On June 13, 1791, two future presidents rode across Suffolk County on horseback. Thomas Jefferson, who 15 years earlier wrote the Declaration of Independence, and who nine years later would be elected the third president of the United States, was one of the riders. On this day, he was secretary of state under President George Washington.
His saddle mates included his Virginia neighbor, James Madison, the Father of the Constitution, as he would one day be called, who in 1808 would be elected the fourth president. The two men were the best of friends. Jefferson called Madison “Jemmy.’’
On this day, a third man of distinction rode with them. He was William Floyd, the owner of a large estate near Mastic. With Jefferson, Floyd shared a unique honor -- he, too, had scratched his name with a quill pen on the Declaration of Independence.
It was not necessarily presidential politics that brought them to a patch of woods near Floyd’s estate. Jefferson had traveled to Suffolk County to meet a group of Unkechaug Indians in hopes of finding someone who knew their ancient language. The vocabulary compiled by Jefferson that day would be one of only two ever made of the Algonquian language of the Long Island Indians -- and most of it would be lost to history when a trunk containing his notes was stolen off a boat while it was being shipped back to Monticello, his Virginia estate, at the end of his presidency.
The 271 words that survived are a gift to Long Island, historians say.
“Among Jefferson’s many interests was Indian languages,’’ said Kathleen Bragdon, a linguist at the College of William and Mary, Jefferson’s alma mater. “It may be his least known, but he wanted to collect Algonquian vocabularies from the last speakers.’’
Jefferson found what he was looking for on an anemic stretch of farmland and woods by a salt creek near present day Mastic, where a group of Unkechaugs eked out a meager existence as farmers and fishermen. They lived in shacks along the woodsy fringe of well-tended farms and estates owned by Floyd’s neighbors.
Among the group, Jefferson wrote that he found “but three persons of this tribe now who can speak its language. They are old women.’’ From two of them, Bragdon said, Jefferson compiled a glossary of words, which were similar to vocabularies of Connecticut Indians who spoke an Algonquian language called Quiripi.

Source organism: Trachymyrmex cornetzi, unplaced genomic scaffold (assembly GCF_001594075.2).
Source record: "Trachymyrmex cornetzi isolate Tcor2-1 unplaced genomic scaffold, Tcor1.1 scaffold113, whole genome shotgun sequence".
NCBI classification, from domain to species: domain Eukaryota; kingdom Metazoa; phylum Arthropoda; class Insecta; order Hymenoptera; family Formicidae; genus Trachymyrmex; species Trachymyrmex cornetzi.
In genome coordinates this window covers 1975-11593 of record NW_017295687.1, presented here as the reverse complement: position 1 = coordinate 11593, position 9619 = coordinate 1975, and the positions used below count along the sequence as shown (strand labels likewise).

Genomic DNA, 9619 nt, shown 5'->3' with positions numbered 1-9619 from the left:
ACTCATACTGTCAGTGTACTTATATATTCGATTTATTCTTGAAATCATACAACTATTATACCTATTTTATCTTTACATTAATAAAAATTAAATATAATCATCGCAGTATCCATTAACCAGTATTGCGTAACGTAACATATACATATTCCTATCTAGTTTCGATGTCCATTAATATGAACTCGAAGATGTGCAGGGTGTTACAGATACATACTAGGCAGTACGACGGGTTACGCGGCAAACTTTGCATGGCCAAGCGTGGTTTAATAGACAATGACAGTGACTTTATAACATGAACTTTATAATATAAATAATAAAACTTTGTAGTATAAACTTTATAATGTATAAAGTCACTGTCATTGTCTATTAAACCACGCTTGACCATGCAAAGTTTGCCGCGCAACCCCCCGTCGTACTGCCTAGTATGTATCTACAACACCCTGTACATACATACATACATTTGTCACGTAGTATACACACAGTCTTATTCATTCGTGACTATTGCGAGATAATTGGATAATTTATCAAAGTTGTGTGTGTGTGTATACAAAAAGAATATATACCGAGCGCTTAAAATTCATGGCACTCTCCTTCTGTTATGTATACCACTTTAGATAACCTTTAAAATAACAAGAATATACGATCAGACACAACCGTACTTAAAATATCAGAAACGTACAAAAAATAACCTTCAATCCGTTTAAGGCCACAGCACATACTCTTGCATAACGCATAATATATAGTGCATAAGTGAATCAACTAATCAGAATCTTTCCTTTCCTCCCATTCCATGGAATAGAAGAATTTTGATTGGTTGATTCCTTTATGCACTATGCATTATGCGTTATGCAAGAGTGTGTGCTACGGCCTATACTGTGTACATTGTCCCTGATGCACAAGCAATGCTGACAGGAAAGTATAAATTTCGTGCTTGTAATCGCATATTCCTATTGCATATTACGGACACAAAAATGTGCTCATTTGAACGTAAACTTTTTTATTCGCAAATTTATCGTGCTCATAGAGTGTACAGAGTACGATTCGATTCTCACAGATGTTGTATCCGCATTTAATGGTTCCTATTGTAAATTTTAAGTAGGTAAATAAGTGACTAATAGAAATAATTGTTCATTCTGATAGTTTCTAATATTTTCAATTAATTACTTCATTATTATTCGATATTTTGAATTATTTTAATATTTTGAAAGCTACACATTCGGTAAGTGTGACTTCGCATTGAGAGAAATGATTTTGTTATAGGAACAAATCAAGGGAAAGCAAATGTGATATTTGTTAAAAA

A month before they arrived on Long Island, Jefferson wrote to a family member that he and Madison would soon leave on a trip to Lake George, in upstate New York. From there, he wrote, they would cross into Vermont, travel by boat down the Connecticut River to New Haven, and then journey overland to New York and Philadelphia. But in a letter to Madison written the next day, Jefferson proposed a change in the itinerary. When they reached New Haven, he said, they should cross over to Long Island.
The two giants of the young American republic spent the night of June 12 at a Southold inn owned by a Christiana Peck. The next morning, they stopped at another inn, in Riverhead, and from there they rode south and west along well-traveled cart paths to Floyd’s estate and the Indian village where Jefferson met the three women.
“Primarily, I think this trip to New York was more about politics than Indian languages,’’ said Bernard Sheehan, a history professor at the University of Indiana. “After all, both these men would soon run for president. But Jefferson wanted to write down Indian languages because he was interested in their origins. He thought these languages proved that the American continent was older than Asia. He later changed his mind about this.’’
But much of Jefferson’s research would be lost. When his presidency ended in 1809, he packed his belongings -- including 50 Indian vocabularies he had collected over the past 30 years -- into a trunk that was shipped to Virginia on a boat. On the last leg of its journey up the James River, the trunk was stolen and the contents tossed into the river.
In a letter, Jefferson described the loss: “An irreparable misfortune has deprived me of the Indian vocabularies which I had collected. They were packed in a trunk of stationary, and sent round by water with about thirty other packages of my effects, from Washington, and while ascending James River this package, on account of its weight and presumed precious contents, was singled out and stolen.
“The thief, being disappointed on opening it, threw into the river all its contents, of which he thought he could make no use. Among these were the whole of the vocabularies. Some leaves floated ashore and were found in the mud but these were very few, and so defaced by the mud and water that no general use can ever be made of them.’’
The pages found in the mud were restored and ended up in the American Philosophical Society library, in Philadelphia. Copies of the Unkechaug vocabularies were made in the 1920s by Long Island historian Morton Pennypacker, who donated them to the East Hampton Library.
As for Jefferson, he said in a letter a few months after the loss of the Indian vocabularies that he was pleased that the culprit had been caught and put on trial. While the fate of the thief is not known, Jefferson, in that same letter, said he would no doubt be hanged.